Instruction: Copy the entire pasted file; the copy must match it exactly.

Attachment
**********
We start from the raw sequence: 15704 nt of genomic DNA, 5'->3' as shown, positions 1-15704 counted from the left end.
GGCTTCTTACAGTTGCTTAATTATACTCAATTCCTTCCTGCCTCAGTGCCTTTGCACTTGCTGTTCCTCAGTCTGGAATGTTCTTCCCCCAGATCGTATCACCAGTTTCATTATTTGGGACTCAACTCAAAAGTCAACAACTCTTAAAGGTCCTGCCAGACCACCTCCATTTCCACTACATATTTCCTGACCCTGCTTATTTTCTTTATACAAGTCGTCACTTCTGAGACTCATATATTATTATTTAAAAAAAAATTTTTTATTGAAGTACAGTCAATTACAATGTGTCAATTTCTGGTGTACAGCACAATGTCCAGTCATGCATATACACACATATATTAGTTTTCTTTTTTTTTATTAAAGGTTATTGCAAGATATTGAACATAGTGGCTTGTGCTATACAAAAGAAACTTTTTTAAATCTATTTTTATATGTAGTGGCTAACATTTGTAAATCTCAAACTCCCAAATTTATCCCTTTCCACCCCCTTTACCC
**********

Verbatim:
We start from the raw sequence: 15704 nt of genomic DNA, 5'->3' as shown, positions 1-15704 counted from the left end.
GGCTTCTTACAGTTGCTTAATTATACTCAATTCCTTCCTGCCTCAGTGCCTTTGCACTTGCTGTTCCTCAGTCTGGAATGTTCTTCCCCCAGATCGTATCACCAGTTTCATTATTTGGGACTCAACTCAAAAGTCAACAACTCTTAAAGGTCCTGCCAGACCACCTCCATTTCCACTACATATTTCCTGACCCTGCTTATTTTCTTTATACAAGTCGTCACTTCTGAGACTCATATATTATTATTTAAAAAAAAATTTTTTATTGAAGTACAGTCAATTACAATGTGTCAATTTCTGGTGTACAGCACAATGTCCAGTCATGCATATACACACATATATTAGTTTTCTTTTTTTTTATTAAAGGTTATTGCAAGATATTGAACATAGTGGCTTGTGCTATACAAAAGAAACTTTTTTAAATCTATTTTTATATGTAGTGGCTAACATTTGTAAATCTCAAACTCCCAAATTTATCCCTTTCCACCCCCTTTACCC